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How to Write a Successful Research Proposal

Feb 10, 2021

In my first semester of graduate school, I wrote a research proposal for the National Science Foundation Graduate Research Fellowships Program. I had no guidance on how to write a proposal for this very competitive fellowship program. Many websites seem to contradict each other on the guidance that they gave. Ultimately, I was unsuccessful at attaining the fellowship.

The next semester, after I had written multiple academic papers, I then applied for an NIH T-32 Predoctoral Fellowship. When I started working on my proposal, I felt like I had learned more about what I had done wrong on my first proposal and had more guidance on how to write this proposal better. After multiple revisions, the proposal I submitted was successful and I earned a 2-year predoctoral fellowship.

After writing multiple proposals, I want to share the important strategies I learned to create a successful proposal!

Photo by Mark Fletcher-Brown on Unsplash

Start with a Great Idea

Before you ever start writing your proposal, you need to make sure that you have a great idea. Your idea has to be novel, feasible, specific, and highly related to the mechanism or grant you are applying to. This process requires not only generating an idea but then analyzing and refining your idea. If you want specific exercises to develop research ideas, check out my 30-day research jumpstart guide!

Once you have an idea, you need to test your idea first for relatability. Look not only at the description of the mechanism you are applying to but also at the goals of that mechanism or organization. If you cannot explain why researching your idea directly helps advance the goals of the mechanism and organization, you need to alter your idea or the mechanism you submit it to. Even if you have the best idea in the world, if you are submitting to an organization that does not care, you are only wasting your time in drafting the proposal.

If your idea relates to the mission, then you need to ensure it is both novel and feasible. Novelty and feasibility are fairly exclusionary as the more novel something is generally the less feasible it is. The best way to combat this is to have a modestly novel idea that is reasonably feasible.

Your idea needs to answer a question that there is not currently an answer to, but you should be able to that you or others have been successful in about 70% of the methods you are using.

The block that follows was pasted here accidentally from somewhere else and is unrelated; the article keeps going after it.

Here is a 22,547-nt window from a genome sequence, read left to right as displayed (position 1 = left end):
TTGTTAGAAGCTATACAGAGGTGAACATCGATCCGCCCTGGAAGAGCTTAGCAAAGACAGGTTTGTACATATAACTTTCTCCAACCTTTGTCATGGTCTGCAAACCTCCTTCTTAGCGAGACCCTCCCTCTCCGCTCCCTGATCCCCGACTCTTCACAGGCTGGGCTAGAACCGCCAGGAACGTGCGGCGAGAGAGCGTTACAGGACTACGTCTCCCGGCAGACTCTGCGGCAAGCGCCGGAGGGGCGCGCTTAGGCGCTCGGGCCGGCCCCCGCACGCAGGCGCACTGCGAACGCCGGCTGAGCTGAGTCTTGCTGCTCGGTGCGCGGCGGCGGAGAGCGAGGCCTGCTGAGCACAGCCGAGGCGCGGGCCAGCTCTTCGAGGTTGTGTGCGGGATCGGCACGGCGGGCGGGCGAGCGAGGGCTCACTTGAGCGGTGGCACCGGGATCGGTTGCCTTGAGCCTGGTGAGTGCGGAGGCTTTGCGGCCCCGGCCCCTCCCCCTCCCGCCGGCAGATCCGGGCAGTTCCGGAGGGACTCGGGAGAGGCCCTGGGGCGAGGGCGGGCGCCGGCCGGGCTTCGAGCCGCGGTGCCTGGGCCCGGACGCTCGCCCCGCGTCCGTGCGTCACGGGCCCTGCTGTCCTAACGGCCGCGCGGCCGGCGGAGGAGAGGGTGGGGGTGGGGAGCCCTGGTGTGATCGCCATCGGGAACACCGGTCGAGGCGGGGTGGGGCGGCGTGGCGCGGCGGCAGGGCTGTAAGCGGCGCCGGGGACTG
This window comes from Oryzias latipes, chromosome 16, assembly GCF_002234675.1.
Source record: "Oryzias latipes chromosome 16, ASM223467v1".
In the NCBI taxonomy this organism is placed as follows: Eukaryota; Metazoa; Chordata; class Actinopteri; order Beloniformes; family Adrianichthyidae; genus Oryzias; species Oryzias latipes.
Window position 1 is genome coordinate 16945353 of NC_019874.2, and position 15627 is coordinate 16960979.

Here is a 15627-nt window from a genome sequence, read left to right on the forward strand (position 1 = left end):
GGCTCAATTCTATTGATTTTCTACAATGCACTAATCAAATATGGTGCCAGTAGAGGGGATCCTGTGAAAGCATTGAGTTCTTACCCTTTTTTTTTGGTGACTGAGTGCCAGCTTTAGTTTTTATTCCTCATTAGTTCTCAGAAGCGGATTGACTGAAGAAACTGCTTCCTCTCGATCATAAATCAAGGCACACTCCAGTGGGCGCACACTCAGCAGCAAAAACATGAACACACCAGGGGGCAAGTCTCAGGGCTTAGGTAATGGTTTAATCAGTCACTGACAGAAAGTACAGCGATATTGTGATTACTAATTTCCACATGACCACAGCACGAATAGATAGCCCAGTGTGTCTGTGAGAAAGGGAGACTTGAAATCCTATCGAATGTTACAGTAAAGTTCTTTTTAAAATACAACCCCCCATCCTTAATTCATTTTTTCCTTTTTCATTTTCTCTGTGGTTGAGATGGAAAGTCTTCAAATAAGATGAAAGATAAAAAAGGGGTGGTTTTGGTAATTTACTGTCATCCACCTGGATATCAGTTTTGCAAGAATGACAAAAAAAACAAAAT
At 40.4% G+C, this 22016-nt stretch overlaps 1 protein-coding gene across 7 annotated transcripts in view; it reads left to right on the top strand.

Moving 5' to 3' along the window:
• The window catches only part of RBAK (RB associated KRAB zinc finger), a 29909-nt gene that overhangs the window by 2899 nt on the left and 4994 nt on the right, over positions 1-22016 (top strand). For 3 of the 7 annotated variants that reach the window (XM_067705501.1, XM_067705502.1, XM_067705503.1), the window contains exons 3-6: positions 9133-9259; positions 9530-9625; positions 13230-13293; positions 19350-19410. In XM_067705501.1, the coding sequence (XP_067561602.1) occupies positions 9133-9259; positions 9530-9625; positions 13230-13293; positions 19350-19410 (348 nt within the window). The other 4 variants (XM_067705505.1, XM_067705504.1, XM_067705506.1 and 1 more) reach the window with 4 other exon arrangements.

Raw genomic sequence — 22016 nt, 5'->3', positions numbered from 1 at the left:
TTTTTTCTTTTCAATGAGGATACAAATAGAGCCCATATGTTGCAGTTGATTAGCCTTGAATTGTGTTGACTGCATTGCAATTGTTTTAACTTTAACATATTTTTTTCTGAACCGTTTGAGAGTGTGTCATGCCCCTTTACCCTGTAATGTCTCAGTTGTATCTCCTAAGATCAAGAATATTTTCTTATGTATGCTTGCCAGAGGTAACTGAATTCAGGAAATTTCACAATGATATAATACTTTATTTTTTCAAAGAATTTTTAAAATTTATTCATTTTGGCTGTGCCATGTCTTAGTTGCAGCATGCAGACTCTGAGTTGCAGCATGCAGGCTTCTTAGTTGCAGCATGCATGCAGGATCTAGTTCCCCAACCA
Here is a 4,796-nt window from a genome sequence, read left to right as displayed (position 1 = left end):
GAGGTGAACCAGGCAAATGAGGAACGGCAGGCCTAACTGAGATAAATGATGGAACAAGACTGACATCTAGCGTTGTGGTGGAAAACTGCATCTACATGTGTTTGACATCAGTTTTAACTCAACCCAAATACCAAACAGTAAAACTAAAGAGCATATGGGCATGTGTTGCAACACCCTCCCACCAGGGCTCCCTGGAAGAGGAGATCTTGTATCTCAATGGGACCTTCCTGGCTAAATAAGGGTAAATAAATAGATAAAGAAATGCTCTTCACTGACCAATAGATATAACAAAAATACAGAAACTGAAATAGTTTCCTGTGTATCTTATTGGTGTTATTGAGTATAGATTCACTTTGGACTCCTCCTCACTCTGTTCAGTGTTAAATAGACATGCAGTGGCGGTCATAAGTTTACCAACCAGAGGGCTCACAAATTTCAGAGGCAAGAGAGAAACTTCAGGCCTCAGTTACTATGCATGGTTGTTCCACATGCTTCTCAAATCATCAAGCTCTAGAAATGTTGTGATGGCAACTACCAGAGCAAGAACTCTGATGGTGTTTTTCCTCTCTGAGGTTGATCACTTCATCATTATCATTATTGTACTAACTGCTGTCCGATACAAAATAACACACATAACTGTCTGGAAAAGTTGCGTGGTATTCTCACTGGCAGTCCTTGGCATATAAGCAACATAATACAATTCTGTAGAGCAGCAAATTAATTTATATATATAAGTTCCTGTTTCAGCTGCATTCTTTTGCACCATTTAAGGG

For example, if your idea is asking how exposure to a specific antiandrogenic toxin at a certain level in utero affects adult male fertility, you want to ensure that there is not a direct answer to that question. However, you want to be able to show that the toxin of interest affects fertility, either as an adult or at different doses in utero or childhood. You also don’t want to try to develop a new method or use extremely difficult (low success rate) methods to measure adult fertility.

Instead, you want 80% of the methods you use to be fairly routine, with maybe 1–2 methods that are a more novel or interesting approach. Therefore, your novelty comes from the examination of the toxin in a new way even if the majority of your methods are not novel. As a result, you can convince others that this project is very likely to succeed.

On the other hand, if you are developing a new method, you want to apply it to something that is fairly well known. For example, if I wanted to develop a new method to image molecules in tissue, I would propose applying this technique to standards first and then to a well-characterized tissue, such as the brain. Therefore, I can pull from relevant literature about the different structures in the brain and molecules that reside in the different structures. I can then compare my results to well-established methods to show my method works. In this case, while my method is very novel, I can illustrate feasibility by showing that parts of my method have shown success and that the model I am using is well-established.

The final test for your idea is whether you or your advisor can illustrate expertise in this research. You could create a relatable, novel, and feasible idea, but if reviewers would not believe that you could complete the work, they are unlikely to fund it. If you do not have the relatable experience, find an advisor that does and ask for them to co-advise or collaborate on the grant.

Photo by William Iven on Unsplash